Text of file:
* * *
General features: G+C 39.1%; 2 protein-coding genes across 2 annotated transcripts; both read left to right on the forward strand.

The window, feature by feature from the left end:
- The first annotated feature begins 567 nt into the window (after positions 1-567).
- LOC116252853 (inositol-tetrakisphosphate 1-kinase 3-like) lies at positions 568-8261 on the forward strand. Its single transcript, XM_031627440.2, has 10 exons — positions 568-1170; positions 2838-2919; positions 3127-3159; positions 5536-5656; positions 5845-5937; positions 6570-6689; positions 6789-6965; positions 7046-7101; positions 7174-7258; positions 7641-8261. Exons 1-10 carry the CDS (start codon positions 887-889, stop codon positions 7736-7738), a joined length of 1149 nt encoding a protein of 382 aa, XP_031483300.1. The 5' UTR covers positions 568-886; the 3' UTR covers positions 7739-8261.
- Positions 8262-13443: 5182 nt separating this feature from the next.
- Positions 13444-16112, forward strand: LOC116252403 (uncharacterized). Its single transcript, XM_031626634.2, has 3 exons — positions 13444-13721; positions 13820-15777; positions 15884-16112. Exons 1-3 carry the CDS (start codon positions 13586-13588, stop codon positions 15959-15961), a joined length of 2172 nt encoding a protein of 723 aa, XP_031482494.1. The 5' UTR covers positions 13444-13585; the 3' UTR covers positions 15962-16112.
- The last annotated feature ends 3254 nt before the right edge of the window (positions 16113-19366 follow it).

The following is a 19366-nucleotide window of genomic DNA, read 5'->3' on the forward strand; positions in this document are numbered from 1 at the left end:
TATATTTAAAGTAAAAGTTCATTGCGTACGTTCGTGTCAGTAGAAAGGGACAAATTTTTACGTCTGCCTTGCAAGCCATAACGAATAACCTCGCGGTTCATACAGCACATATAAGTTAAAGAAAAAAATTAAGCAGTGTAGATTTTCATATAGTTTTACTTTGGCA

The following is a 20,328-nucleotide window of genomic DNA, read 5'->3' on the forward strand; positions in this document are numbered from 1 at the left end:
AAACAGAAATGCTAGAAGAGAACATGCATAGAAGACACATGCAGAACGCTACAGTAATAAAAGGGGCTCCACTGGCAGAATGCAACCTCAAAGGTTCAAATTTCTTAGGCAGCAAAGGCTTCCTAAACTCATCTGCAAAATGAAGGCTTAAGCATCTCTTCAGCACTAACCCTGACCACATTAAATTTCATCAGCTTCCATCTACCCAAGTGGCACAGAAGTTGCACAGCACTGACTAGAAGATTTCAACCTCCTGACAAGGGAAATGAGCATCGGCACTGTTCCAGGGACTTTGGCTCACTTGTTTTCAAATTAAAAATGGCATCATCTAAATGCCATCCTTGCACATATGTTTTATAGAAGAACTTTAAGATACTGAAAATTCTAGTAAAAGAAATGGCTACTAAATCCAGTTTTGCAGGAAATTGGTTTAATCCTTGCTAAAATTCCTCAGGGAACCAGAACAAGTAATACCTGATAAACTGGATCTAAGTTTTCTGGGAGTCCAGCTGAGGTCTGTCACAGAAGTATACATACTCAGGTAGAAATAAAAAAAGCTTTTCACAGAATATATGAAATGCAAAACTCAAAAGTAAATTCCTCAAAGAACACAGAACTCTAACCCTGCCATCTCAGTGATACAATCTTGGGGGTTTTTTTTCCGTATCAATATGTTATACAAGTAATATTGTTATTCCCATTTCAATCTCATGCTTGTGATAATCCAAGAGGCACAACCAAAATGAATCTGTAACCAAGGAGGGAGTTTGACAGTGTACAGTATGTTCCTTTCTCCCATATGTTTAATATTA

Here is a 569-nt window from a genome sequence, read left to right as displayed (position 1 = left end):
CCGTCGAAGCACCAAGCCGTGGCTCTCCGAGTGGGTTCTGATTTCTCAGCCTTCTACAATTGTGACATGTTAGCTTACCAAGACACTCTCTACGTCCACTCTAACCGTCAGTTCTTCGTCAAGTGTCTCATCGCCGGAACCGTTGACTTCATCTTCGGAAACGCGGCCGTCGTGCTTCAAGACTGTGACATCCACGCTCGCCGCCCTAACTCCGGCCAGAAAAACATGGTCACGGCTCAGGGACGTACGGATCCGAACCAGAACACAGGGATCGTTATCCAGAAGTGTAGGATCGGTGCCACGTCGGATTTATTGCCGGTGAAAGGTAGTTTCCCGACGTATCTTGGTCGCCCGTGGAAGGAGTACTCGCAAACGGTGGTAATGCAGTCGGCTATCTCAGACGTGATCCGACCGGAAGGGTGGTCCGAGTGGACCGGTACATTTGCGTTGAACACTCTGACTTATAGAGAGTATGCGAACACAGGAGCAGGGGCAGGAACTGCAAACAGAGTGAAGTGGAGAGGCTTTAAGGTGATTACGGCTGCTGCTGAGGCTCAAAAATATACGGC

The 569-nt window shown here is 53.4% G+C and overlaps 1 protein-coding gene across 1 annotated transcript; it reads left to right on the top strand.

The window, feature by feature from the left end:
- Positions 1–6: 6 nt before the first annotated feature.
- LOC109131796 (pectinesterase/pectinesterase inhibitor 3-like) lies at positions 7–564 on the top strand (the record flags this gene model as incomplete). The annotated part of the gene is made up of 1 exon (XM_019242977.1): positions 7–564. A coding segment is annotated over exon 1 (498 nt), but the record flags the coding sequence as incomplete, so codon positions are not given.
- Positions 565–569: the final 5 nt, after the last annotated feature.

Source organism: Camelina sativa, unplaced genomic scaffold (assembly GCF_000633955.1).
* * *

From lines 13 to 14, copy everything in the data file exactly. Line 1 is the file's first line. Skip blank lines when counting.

CCGTCGAAGCACCAAGCCGTGGCTCTCCGAGTGGGTTCTGATTTCTCAGCCTTCTACAATTGTGACATGTTAGCTTACCAAGACACTCTCTACGTCCACTCTAACCGTCAGTTCTTCGTCAAGTGTCTCATCGCCGGAACCGTTGACTTCATCTTCGGAAACGCGGCCGTCGTGCTTCAAGACTGTGACATCCACGCTCGCCGCCCTAACTCCGGCCAGAAAAACATGGTCACGGCTCAGGGACGTACGGATCCGAACCAGAACACAGGGATCGTTATCCAGAAGTGTAGGATCGGTGCCACGTCGGATTTATTGCCGGTGAAAGGTAGTTTCCCGACGTATCTTGGTCGCCCGTGGAAGGAGTACTCGCAAACGGTGGTAATGCAGTCGGCTATCTCAGACGTGATCCGACCGGAAGGGTGGTCCGAGTGGACCGGTACATTTGCGTTGAACACTCTGACTTATAGAGAGTATGCGAACACAGGAGCAGGGGCAGGAACTGCAAACAGAGTGAAGTGGAGAGGCTTTAAGGTGATTACGGCTGCTGCTGAGGCTCAAAAATATACGGC

The 569-nt window shown here is 53.4% G+C and overlaps 1 protein-coding gene across 1 annotated transcript; it reads left to right on the top strand.